EVIL Doesn’t Stop Until the Director Yells “Cut” reviewed!


In 1985, director Hilary Jacobs sets her sights to finish her Australian low budget horror film, “Hot Blooded,” at all cost, but the ambitious cast and crew struggle to compete with riley personalities that slow down production. The film’s masked killer goes mad and gores with an indefinite stake into the film’s heart after mercilessly murdering Jacobs before being violently killed himself by the film’s vain star, American Vanessa Turnbill. Fourteen years have past and the “Hot Blooded” reels have been deemed cursed for whenever they’re viewed, someone dies, but a group of determined film students are keen on finishing Hilary Jacobs’ last directorial and even gain the original leading lady, Vanessa Turnbill, to return and finish her staggering performance. With the partial, unfinished reel screened by all cast and crew and filming begins shooting on the original set premises, the evil masked killer returns to finish each one off diligently before they’re able to finish the film.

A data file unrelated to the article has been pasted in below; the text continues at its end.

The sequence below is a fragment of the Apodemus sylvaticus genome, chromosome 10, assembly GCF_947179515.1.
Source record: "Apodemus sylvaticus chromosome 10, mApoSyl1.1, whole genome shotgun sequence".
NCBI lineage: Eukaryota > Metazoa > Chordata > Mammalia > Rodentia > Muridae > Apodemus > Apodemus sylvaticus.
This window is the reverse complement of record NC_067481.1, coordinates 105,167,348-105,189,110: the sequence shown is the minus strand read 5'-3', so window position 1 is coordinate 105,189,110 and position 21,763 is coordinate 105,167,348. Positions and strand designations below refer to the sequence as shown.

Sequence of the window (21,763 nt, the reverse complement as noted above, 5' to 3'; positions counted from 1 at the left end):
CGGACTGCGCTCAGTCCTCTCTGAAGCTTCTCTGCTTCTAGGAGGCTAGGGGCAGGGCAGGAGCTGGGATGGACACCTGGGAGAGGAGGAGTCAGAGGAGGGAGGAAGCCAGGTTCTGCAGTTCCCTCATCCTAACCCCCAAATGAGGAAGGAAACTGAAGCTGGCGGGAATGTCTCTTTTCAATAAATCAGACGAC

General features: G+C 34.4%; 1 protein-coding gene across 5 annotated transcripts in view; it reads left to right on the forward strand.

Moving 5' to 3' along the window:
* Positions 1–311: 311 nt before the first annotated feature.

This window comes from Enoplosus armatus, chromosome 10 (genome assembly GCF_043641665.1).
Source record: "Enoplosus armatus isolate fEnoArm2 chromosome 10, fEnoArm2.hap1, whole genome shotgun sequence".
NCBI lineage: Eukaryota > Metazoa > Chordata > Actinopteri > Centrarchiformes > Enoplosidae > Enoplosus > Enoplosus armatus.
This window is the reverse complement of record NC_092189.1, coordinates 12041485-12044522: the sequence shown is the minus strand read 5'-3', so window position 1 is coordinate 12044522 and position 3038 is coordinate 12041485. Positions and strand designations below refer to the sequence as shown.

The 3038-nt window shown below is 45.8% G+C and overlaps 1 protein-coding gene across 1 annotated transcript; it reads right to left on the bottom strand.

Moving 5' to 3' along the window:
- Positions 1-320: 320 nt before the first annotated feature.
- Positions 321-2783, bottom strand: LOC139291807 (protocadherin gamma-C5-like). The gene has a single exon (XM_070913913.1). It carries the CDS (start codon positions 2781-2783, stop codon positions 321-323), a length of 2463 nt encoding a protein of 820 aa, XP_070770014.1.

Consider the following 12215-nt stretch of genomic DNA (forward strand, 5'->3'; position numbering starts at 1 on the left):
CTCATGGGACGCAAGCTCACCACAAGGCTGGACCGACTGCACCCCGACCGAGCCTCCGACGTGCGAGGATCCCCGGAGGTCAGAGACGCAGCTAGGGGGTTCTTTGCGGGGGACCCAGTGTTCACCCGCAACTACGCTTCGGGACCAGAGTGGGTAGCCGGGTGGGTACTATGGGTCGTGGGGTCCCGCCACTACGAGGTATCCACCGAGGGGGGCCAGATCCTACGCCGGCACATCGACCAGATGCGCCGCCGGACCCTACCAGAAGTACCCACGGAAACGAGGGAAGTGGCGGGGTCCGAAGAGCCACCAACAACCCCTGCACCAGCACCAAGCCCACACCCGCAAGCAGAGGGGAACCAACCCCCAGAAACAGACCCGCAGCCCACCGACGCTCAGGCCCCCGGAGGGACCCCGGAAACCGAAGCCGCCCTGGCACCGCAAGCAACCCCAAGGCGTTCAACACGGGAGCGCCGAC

With the late Wes Craven pumping new spirit into the a life support stricken slasher subgenre in 1996 with “Scream,” masked killers surged into proper restoration once more right before the turn of the century and Mushroom Pictures, the cinematic banner of one of Australia’s most notable indie music publisher, Mushroom Group, asserts their debut title into the stratosphere grazing genre that who’ve now initiated a creative footing into film production and distribution with a commemorating meta-slasher entitled “Cut.” Directed by Kimble Rendall (“Bait”) and penned by Dave warner, “Cut” dares to ride the newly rediscovered genre wave early in the wake of establishing predecessors that strived to formulate an un-formulaic counter measure against the slasher status quo, but “Cut” doubles down with Warner’s script that meshes subgenres, compounding the horror to uncharted territories where filmmakers do not dared trek sitting comfortably in their less is more recliner. “Cut” relates more to Wes Craven than most genre fans would like to admit but the similarities the two directors’ characters and killer are compelling to explore and compare. The filming is mostly shot in the Adelaide region of South Australia; the same region that produced recent horror such as 2017’s zombie post-apocalyptic “Cargo” starring Martin Freeman and the great white shark thriller “The Reef.”